An environmentally motivated plan to cull 6,000 feral horses  back to just 600 animals in Kosciuszko National Park appears to have foundered, with one group pushing for a bill aimed at protecting the invasive species.

The management plan was supposed to have been finalised last December, with a round of culling and sterilisation to begin this year. Instead, political negotiations have been scuppered with no consensus on how to move the debate forward.

On one hand, the large herbivores have been shown to place large amounts of pressure on alpine ecosystems, threatening native species in the process. On the other, locals to the area feel the ‘brumbies’ are part of their cultural heritage and deserve freedom.

Hoping to break the stalemate, NSW environment minister Gabrielle Upton is meeting key stakeholders to work out possible changes to the plan, with the hope of having a resolution prior to the next state election.

It’s believed the existing method of trapping and relocating wild horses (considered both expensive and inefficient), will be relied on more heavily in any changes going forward.

Yet any action in favour of protecting Australia’s environment is too much action for Peter Cochran, former Monaro MP and owner of Cochran Horse Treks, as well as director of the Snowy Mountains Bush Users Group (SMBUG).

“We’re in the process of contesting the validity of the draft wild horse management plan,” Cochran told Wild. “There was no recognition of the cultural significance of the brumby in that plan, so what we’re advocating is that there should be legislation to cover this and any future management plans, ensuring they take cultural significance into account and protect the brumby from being exterminated.”

When asked if there was the possibility of any kind of compromise, with a view to save native species, Cochran responded in the negative.

“No, we don’t compromise anymore. We’ve compromised too much already. We’ve sacrificed the land we owned and grazed for the National Park; we’ve been compromising for 150 years.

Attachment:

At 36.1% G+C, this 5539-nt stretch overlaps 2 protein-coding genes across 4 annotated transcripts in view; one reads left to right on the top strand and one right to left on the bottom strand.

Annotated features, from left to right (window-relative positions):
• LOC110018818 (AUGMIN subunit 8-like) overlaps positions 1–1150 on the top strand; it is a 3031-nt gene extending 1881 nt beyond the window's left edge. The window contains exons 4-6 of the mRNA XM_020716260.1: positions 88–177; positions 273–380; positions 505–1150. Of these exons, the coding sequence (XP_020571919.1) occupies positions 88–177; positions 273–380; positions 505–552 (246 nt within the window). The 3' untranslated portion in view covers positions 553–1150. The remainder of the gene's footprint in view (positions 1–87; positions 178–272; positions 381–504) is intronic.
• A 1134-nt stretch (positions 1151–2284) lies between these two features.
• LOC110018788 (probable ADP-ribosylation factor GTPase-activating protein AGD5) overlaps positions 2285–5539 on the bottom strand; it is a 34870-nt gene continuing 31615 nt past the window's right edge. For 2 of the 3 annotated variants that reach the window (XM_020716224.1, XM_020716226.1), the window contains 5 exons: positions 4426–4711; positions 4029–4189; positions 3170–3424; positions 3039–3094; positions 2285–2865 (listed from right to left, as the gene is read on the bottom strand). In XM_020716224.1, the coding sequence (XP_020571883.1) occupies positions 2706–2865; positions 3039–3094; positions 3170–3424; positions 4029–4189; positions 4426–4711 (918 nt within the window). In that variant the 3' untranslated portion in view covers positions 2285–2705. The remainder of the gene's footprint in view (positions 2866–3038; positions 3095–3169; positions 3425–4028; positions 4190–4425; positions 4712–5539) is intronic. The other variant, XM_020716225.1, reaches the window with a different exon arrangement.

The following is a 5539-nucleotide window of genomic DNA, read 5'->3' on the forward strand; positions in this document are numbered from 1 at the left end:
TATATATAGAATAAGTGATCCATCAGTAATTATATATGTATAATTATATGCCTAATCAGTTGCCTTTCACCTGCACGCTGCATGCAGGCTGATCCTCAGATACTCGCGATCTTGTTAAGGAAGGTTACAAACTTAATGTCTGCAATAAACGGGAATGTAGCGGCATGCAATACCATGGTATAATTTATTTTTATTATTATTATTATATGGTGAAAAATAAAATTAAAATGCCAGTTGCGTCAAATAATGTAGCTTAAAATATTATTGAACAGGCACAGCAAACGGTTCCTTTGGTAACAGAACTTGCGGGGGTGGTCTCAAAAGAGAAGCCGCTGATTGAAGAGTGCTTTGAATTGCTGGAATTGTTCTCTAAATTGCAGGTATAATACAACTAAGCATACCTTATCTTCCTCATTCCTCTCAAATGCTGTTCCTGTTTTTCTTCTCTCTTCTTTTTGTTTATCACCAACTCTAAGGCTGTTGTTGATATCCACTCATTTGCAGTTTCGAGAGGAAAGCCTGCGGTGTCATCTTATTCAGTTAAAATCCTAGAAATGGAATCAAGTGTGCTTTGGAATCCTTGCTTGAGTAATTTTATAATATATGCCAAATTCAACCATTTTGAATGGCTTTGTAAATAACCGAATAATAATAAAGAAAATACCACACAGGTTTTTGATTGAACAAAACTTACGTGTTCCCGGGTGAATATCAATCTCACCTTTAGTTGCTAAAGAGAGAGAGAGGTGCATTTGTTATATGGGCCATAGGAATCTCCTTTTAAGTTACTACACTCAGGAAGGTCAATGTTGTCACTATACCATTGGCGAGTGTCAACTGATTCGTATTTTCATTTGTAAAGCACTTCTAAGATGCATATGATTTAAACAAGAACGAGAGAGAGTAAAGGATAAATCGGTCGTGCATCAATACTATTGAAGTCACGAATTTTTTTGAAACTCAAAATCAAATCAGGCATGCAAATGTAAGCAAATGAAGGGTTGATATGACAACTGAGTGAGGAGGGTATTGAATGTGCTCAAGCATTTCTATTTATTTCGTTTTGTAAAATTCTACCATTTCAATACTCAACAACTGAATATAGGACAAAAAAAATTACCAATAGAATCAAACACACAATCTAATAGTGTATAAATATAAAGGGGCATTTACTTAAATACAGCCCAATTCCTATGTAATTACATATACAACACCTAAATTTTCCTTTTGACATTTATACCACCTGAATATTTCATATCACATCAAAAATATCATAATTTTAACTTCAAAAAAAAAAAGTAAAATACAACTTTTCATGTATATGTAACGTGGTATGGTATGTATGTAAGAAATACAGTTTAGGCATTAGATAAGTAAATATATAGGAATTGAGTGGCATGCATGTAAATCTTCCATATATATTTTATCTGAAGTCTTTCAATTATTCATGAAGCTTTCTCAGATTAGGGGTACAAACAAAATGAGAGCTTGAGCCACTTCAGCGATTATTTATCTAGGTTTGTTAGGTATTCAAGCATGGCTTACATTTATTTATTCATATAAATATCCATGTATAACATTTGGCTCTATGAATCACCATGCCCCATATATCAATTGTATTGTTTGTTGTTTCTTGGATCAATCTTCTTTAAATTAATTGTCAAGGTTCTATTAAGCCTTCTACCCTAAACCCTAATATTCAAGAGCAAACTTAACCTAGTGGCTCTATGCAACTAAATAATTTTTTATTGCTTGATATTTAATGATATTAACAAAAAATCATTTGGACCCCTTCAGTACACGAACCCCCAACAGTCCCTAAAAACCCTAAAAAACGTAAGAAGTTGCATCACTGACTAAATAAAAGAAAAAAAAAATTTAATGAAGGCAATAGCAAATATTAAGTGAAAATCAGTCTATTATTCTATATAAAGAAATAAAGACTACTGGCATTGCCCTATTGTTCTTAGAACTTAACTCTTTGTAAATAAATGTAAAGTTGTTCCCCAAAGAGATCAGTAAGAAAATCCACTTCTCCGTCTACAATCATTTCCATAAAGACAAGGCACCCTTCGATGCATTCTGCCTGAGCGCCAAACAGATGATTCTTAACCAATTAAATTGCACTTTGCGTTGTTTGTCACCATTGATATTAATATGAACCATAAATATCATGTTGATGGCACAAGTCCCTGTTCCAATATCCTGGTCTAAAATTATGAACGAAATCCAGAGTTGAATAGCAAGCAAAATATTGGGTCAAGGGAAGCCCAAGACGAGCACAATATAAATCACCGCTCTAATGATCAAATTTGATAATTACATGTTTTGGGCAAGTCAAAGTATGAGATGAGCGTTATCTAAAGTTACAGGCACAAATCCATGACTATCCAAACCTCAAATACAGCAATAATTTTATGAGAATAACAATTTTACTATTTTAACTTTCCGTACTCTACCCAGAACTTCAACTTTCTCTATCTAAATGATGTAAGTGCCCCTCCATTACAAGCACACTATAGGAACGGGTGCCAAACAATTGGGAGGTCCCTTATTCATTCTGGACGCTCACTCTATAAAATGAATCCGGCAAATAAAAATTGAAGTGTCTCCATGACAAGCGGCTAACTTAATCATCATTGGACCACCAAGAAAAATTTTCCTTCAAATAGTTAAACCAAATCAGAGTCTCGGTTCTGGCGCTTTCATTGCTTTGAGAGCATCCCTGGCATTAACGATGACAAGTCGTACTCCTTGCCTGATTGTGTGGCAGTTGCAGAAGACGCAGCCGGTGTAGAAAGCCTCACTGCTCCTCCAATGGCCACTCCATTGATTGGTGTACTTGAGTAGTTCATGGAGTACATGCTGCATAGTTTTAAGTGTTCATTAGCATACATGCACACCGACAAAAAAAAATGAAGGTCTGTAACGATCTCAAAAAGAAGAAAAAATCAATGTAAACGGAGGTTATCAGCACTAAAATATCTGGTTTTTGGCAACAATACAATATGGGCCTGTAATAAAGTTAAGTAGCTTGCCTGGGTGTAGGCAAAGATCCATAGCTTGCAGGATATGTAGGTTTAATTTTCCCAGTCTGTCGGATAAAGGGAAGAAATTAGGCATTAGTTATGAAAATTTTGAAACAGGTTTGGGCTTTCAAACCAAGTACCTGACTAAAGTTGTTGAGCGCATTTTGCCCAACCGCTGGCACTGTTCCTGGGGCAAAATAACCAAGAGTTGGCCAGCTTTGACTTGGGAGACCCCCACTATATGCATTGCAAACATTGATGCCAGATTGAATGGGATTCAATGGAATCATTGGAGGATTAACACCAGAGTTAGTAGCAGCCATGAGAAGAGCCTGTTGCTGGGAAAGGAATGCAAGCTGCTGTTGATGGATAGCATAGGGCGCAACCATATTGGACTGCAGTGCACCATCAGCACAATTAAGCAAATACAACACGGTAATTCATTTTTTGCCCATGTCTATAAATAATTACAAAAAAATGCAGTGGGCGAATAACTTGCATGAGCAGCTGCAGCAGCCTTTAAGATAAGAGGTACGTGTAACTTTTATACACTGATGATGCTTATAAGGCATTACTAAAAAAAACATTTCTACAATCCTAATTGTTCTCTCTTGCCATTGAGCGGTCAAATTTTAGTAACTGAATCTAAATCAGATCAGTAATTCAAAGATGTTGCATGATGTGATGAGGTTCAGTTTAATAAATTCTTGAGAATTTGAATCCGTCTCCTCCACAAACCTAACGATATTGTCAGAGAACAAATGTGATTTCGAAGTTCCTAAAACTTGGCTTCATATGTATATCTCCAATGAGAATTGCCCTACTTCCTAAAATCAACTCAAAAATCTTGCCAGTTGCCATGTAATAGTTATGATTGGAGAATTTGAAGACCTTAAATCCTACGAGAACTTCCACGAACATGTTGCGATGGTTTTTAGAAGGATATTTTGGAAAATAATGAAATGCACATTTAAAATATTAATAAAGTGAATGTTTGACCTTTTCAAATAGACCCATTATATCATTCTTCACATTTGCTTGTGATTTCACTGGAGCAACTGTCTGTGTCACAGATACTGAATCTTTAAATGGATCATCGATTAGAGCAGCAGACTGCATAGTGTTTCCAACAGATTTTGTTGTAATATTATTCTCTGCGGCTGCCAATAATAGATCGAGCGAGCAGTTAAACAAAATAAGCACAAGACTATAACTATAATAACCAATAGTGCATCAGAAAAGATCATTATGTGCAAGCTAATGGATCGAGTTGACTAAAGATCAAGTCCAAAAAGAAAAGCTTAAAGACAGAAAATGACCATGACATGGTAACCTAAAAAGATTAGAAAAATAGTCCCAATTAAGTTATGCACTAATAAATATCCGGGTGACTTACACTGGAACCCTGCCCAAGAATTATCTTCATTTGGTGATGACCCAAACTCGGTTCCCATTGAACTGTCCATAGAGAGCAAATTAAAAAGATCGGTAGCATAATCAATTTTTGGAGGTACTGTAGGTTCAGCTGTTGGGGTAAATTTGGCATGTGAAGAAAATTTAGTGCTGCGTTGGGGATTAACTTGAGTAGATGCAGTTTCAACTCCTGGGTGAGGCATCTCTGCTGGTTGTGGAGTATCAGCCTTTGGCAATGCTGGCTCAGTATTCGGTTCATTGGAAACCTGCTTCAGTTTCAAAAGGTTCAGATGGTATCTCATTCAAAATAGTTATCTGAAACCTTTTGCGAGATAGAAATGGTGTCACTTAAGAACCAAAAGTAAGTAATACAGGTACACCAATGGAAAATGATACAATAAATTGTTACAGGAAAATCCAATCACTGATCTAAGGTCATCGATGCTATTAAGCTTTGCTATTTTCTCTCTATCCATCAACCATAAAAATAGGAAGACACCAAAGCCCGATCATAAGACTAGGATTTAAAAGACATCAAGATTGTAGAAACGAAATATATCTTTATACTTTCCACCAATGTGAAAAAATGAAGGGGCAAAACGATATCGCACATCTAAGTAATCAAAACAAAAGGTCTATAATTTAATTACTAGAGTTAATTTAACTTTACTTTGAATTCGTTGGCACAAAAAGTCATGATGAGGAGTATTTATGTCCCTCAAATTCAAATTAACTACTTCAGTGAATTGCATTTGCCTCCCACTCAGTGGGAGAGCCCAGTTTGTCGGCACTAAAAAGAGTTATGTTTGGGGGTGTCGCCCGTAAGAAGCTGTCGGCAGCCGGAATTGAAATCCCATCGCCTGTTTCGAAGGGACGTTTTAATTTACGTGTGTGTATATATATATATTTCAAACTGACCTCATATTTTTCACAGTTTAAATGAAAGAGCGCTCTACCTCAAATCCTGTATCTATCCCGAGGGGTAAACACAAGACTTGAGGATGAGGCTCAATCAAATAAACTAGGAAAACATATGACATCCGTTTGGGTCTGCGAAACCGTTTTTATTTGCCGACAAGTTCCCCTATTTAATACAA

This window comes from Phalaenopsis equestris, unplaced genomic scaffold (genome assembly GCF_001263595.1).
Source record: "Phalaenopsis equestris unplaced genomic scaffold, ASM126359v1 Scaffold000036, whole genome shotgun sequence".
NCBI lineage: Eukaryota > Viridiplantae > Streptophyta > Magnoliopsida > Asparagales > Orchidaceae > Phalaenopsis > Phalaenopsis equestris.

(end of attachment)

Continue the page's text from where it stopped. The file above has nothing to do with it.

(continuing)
“So, no. We’re not going to compromise any further.”

Cochran plans to have a bill put forward to protect feral horses in Kosciuszko National Park.

Feral horses have become a regular sight for visitors to Kosciuszko National Park as well as many other alpine areas in NSW and Victoria, yet without management their numbers can go through enormous booms and crashes.

In recent years, starving horses have been observed to feed from the carcasses of deceased herd members, while even in good health they destroy delicate sphagnum bogs which they use as wallows.

Matt McClelland, owner of Wildwalks online bushwalking guide, said that bushwalkers and other parks users may have mixed feelings about the wild horses, but most would agree their numbers need to be better controlled.

“Nobody likes seeing such majestic creatures euthanised, but national parks are primarily about protecting native biodiversity,” said McClelland.

“Kosciuszko is already under a lot of pressure from climate change, it is now more important than ever before to control these horse populations.

“To go one step further and actually provide protection for a feral animal in a national park would be lunacy. As a bushwalker, I do appreciate their majestic beauty, but this love for the horses should not be allowed to blind us to the damage they are causing to the unique Kosciuszko ecosystems. I think most would agree their numbers need to be, at least, controlled and much lower than they are now.”